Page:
Main Facts about Pumpkin
Pumpkin is round, with smooth, slightly ribbed skin and usually deep yellow to orange coloration. Pumpkins vary greatly in shape, size and colors. The thick shell contains the seeds and pulp. In structure, the fruit features golden-yellow to orange flesh depending up on the poly-phenolic pigments in it. The fruit has a hollow center, with numerous small, off-white colored seeds interspersed in a net like structure. Pumpkins, like other squash, are thought to have originated in North America.
Using PumpkinPumpkin is one of the very low calorie vegetables. 100 g fruit provides just 26 calories and contains no saturated fats or cholesterol; however, it is rich in dietary fiber, anti-oxidants, minerals, vitamins, therefore recommended in cholesterol controlling and weight reduction programs. Pumpkin seeds, eaten raw, are largely used to remove intestinal worms. Boiled pumpkin leaves reduce fever. Pumpkin is used as a mild laxative, it does not irritate the intestinal tract. It also has a diuretic ability. Applied externally, pumpkin souftens rough and dry skin, helps to eliminate pimples, frecles, and spots. The fiber, potassium and vitamin C content in pumpkin all support heart health. Increased potassium intakes are also associated with a reduced risk of stroke, protection against loss of muscle mass, preservation of bone mineral density and reduction in the formation of kidney stones. The antioxidants vitamin C, vitamin E and beta-carotene support eye health and prevent degenerative damage and offer an immunity boost.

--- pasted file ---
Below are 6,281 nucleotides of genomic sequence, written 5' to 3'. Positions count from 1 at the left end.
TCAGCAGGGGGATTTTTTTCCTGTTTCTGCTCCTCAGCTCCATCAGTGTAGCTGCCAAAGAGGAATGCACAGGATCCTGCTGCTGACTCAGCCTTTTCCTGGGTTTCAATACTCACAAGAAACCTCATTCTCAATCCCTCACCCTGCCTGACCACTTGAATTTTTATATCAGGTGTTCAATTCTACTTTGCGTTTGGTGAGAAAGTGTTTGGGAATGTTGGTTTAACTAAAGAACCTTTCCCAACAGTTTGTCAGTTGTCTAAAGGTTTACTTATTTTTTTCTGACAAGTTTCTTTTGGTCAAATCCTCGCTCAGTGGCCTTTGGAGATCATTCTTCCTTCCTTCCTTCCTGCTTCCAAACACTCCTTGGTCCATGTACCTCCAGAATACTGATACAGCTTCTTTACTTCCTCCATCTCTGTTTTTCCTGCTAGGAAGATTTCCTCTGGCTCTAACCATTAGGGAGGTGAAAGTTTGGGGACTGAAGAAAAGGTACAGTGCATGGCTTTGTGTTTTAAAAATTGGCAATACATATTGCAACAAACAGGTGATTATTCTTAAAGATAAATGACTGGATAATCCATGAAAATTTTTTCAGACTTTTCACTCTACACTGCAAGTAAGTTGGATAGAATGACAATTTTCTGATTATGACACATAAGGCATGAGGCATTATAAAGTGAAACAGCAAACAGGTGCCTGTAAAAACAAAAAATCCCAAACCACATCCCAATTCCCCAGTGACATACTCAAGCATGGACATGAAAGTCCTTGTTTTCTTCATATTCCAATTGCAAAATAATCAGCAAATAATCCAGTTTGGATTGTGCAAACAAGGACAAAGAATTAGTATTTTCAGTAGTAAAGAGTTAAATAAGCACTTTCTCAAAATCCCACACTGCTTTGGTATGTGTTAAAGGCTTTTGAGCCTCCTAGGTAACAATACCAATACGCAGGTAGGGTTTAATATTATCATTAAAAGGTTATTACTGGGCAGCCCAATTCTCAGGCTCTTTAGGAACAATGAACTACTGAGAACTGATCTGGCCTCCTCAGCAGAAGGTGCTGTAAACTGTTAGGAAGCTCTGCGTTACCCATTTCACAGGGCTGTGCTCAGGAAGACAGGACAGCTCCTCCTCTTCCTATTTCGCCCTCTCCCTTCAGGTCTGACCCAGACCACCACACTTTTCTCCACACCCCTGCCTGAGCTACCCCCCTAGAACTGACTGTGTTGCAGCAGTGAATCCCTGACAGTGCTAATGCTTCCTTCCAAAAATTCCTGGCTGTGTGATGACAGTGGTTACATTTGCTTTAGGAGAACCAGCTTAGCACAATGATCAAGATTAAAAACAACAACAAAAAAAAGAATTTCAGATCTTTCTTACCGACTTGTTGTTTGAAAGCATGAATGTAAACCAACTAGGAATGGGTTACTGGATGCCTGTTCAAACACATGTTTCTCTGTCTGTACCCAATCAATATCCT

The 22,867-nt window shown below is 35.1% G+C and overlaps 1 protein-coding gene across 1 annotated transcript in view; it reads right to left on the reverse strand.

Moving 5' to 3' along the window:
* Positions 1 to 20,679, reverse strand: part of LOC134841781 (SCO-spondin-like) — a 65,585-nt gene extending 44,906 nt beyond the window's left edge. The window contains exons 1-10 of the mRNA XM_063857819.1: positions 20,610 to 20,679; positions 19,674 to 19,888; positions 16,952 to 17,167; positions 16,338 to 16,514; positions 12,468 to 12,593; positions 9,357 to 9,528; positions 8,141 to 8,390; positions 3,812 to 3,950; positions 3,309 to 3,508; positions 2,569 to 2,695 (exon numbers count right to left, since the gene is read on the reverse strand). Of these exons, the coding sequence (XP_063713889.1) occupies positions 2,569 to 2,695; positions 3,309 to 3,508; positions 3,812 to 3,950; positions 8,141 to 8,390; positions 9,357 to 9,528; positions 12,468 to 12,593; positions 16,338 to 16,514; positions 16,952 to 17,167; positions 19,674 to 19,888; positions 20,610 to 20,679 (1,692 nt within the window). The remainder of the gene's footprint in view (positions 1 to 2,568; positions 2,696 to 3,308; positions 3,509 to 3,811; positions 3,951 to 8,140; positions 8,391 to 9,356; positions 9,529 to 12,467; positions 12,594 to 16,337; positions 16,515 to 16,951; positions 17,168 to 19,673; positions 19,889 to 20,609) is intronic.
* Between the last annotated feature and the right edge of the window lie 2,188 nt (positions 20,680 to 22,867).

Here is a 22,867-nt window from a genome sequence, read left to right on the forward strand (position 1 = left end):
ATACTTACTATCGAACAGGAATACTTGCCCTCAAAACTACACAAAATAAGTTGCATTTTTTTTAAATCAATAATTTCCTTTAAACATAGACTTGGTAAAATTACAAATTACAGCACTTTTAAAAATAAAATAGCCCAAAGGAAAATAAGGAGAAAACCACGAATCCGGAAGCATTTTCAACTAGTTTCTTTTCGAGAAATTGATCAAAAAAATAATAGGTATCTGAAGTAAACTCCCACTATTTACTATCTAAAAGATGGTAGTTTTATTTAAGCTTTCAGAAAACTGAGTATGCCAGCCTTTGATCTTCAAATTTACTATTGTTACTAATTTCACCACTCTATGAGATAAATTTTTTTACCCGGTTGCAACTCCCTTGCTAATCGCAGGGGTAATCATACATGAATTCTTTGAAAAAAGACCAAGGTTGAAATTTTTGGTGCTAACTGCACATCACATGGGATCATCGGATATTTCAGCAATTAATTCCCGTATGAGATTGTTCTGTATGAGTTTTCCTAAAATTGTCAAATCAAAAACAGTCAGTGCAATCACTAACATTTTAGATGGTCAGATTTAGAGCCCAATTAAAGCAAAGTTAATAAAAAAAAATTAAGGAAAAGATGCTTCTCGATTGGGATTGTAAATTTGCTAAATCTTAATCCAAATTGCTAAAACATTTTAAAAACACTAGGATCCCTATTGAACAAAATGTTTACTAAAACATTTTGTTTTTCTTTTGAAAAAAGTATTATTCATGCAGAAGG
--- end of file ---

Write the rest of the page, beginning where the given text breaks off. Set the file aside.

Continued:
Cooking with PumpkinPumpkin, squash and gourd flowers are beautiful additions to salads. Most parts of the pumpkin are edible, including the fleshy shell, the seeds, the leaves, and even the flowers. In the United States and Canada, pumpkin is a popular Halloween and Thanksgiving staple.When ripe, the pumpkin can be boiled, baked, steamed, or roasted. Often, it is made into various kinds of pies. Pumpkin seeds are a popular snack. Pumpkin seed oil is used for cooking and salad dressing.
How to grow PumpkinPumpkins require a lot of food and a long growing season (generally from 75 to 100 frost-free days) so you need to plant them by late May in northern locations to early July in extremely southern states. Do not plant it until all danger of frost has passed and the soil is warmed as the seedlings will be injured or rot.